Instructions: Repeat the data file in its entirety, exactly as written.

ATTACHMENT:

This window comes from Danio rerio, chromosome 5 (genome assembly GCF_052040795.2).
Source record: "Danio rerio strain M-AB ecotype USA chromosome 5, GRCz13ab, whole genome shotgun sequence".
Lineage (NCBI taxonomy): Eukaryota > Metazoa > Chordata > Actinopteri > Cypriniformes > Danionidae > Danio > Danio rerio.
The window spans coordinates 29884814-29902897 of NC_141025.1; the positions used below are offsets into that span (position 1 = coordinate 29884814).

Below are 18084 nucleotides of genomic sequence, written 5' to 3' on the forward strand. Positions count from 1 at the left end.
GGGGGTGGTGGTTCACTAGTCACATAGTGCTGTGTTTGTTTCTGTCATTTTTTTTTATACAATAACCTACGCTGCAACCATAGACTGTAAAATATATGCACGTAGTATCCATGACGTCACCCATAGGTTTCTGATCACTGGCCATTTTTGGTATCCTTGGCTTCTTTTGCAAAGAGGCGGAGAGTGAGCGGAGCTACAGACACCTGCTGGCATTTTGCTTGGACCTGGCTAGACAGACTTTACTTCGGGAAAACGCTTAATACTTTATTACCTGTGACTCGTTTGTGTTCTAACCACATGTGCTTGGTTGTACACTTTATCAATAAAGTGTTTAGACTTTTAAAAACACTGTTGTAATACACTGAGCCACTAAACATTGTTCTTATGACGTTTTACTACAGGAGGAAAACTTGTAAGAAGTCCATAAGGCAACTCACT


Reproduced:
This window comes from Danio rerio, chromosome 5 (genome assembly GCF_052040795.2).
Source record: "Danio rerio strain M-AB ecotype USA chromosome 5, GRCz13ab, whole genome shotgun sequence".
Lineage (NCBI taxonomy): Eukaryota > Metazoa > Chordata > Actinopteri > Cypriniformes > Danionidae > Danio > Danio rerio.
The window spans coordinates 29884814-29902897 of NC_141025.1; the positions used below are offsets into that span (position 1 = coordinate 29884814).

Below are 18084 nucleotides of genomic sequence, written 5' to 3' on the forward strand. Positions count from 1 at the left end.
GGGGGTGGTGGTTCACTAGTCACATAGTGCTGTGTTTGTTTCTGTCATTTTTTTTTATACAATAACCTACGCTGCAACCATAGACTGTAAAATATATGCACGTAGTATCCATGACGTCACCCATAGGTTTCTGATCACTGGCCATTTTTGGTATCCTTGGCTTCTTTTGCAAAGAGGCGGAGAGTGAGCGGAGCTACAGACACCTGCTGGCATTTTGCTTGGACCTGGCTAGACAGACTTTACTTCGGGAAAACGCTTAATACTTTATTACCTGTGACTCGTTTGTGTTCTAACCACATGTGCTTGGTTGTACACTTTATCAATAAAGTGTTTAGACTTTTAAAAACACTGTTGTAATACACTGAGCCACTAAACATTGTTCTTATGACGTTTTACTACAGGAGGAAAACTTGTAAGAAGTCCATAAGGCAACTCACT